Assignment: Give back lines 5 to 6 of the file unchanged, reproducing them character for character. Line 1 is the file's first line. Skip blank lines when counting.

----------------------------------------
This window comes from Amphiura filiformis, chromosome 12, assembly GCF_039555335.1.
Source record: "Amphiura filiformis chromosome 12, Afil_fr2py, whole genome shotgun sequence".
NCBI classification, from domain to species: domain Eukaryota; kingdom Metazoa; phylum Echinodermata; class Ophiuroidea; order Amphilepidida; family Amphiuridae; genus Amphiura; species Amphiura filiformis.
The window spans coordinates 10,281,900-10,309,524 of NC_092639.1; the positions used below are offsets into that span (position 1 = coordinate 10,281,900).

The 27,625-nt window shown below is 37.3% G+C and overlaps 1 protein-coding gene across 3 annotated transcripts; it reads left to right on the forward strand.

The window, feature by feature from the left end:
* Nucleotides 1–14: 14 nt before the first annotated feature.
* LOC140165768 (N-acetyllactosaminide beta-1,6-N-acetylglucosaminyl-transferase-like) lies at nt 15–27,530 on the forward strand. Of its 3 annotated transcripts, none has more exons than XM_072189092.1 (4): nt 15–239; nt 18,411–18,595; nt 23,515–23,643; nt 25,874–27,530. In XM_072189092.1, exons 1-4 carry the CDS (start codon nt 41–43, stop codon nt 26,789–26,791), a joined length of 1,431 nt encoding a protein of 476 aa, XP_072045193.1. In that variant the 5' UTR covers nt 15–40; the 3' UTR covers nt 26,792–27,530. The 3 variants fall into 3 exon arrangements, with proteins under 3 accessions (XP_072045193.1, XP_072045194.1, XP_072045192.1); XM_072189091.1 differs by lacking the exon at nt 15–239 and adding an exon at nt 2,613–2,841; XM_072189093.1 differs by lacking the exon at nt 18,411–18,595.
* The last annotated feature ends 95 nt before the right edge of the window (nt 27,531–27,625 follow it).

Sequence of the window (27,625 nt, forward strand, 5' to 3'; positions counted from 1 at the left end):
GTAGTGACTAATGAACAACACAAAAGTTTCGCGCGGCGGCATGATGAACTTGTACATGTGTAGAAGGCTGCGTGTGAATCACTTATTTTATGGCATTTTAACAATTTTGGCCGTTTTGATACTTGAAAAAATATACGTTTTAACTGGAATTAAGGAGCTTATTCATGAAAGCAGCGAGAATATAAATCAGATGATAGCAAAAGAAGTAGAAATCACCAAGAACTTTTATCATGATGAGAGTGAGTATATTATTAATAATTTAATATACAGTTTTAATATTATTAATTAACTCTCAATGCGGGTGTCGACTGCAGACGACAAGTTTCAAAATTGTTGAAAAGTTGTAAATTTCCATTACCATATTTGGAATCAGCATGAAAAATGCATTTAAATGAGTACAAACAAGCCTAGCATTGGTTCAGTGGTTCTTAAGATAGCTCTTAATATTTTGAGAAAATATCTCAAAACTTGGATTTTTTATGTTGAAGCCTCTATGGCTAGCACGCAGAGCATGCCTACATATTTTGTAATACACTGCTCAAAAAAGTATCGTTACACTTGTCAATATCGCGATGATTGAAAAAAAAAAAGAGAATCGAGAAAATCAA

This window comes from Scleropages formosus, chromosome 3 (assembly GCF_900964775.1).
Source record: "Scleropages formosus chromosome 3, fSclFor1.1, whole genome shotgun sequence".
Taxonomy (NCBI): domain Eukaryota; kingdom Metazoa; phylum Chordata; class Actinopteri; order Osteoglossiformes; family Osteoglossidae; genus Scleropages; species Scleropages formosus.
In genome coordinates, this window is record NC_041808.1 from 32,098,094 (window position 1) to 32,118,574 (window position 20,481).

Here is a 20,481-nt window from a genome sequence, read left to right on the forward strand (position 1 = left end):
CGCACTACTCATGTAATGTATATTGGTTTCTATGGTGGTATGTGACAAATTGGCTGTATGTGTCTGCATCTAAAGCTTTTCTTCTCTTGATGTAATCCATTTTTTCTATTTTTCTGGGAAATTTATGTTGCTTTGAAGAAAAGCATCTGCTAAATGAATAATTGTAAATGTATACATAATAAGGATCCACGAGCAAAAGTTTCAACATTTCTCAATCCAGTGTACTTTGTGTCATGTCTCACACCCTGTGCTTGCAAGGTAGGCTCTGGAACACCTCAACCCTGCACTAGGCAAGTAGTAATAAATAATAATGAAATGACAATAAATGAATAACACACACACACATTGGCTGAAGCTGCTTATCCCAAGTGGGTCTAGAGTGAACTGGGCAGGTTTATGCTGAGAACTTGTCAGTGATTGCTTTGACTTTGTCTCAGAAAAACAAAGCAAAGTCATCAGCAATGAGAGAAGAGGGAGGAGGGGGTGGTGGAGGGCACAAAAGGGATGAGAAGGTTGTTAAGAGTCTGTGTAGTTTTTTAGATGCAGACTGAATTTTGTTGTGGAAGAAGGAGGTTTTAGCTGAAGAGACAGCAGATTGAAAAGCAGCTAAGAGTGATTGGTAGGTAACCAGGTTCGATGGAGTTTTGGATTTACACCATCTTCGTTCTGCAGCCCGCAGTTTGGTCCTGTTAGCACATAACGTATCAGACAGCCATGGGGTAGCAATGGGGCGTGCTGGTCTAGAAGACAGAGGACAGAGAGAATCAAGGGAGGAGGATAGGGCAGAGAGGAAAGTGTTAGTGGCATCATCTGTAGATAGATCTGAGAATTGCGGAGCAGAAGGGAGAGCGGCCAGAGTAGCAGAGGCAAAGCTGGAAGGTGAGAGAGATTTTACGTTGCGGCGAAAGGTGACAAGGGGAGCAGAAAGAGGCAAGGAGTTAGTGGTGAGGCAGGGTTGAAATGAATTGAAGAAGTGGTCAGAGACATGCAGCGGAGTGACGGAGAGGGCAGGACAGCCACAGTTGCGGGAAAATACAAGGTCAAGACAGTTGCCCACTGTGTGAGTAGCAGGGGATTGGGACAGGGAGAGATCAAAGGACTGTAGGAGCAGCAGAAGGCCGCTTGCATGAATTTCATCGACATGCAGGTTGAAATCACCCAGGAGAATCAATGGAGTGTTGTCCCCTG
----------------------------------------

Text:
The 27,625-nt window shown below is 37.3% G+C and overlaps 1 protein-coding gene across 3 annotated transcripts; it reads left to right on the forward strand.

The window, feature by feature from the left end: